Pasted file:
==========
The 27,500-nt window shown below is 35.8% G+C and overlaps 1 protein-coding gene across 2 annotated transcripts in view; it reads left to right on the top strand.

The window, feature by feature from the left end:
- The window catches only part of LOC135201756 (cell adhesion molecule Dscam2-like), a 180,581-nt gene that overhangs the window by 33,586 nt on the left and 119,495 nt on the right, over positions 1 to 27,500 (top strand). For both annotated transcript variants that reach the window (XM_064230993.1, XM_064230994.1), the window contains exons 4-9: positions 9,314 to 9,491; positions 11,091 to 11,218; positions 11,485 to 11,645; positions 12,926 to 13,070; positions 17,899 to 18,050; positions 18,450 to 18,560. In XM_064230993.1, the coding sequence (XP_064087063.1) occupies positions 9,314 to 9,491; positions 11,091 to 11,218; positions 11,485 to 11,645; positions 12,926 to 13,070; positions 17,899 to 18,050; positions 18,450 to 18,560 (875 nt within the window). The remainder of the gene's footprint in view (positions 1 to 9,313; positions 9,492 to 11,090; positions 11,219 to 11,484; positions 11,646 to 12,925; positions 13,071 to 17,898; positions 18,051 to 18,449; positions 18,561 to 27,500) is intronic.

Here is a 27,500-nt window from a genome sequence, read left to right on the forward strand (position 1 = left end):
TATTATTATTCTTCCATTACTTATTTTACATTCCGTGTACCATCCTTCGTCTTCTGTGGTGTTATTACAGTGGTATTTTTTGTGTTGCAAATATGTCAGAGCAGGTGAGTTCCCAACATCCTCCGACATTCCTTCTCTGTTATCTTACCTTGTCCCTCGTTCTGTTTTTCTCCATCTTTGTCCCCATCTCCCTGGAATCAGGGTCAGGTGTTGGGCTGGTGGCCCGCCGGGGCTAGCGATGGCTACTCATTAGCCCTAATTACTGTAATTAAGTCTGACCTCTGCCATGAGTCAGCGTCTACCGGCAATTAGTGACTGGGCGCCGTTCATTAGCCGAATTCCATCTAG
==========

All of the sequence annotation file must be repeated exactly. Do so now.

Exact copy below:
The 27,500-nt window shown below is 35.8% G+C and overlaps 1 protein-coding gene across 2 annotated transcripts in view; it reads left to right on the top strand.

The window, feature by feature from the left end:
- The window catches only part of LOC135201756 (cell adhesion molecule Dscam2-like), a 180,581-nt gene that overhangs the window by 33,586 nt on the left and 119,495 nt on the right, over positions 1 to 27,500 (top strand). For both annotated transcript variants that reach the window (XM_064230993.1, XM_064230994.1), the window contains exons 4-9: positions 9,314 to 9,491; positions 11,091 to 11,218; positions 11,485 to 11,645; positions 12,926 to 13,070; positions 17,899 to 18,050; positions 18,450 to 18,560. In XM_064230993.1, the coding sequence (XP_064087063.1) occupies positions 9,314 to 9,491; positions 11,091 to 11,218; positions 11,485 to 11,645; positions 12,926 to 13,070; positions 17,899 to 18,050; positions 18,450 to 18,560 (875 nt within the window). The remainder of the gene's footprint in view (positions 1 to 9,313; positions 9,492 to 11,090; positions 11,219 to 11,484; positions 11,646 to 12,925; positions 13,071 to 17,898; positions 18,051 to 18,449; positions 18,561 to 27,500) is intronic.

Here is a 27,500-nt window from a genome sequence, read left to right on the forward strand (position 1 = left end):
TATTATTATTCTTCCATTACTTATTTTACATTCCGTGTACCATCCTTCGTCTTCTGTGGTGTTATTACAGTGGTATTTTTTGTGTTGCAAATATGTCAGAGCAGGTGAGTTCCCAACATCCTCCGACATTCCTTCTCTGTTATCTTACCTTGTCCCTCGTTCTGTTTTTCTCCATCTTTGTCCCCATCTCCCTGGAATCAGGGTCAGGTGTTGGGCTGGTGGCCCGCCGGGGCTAGCGATGGCTACTCATTAGCCCTAATTACTGTAATTAAGTCTGACCTCTGCCATGAGTCAGCGTCTACCGGCAATTAGTGACTGGGCGCCGTTCATTAGCCGAATTCCATCTAG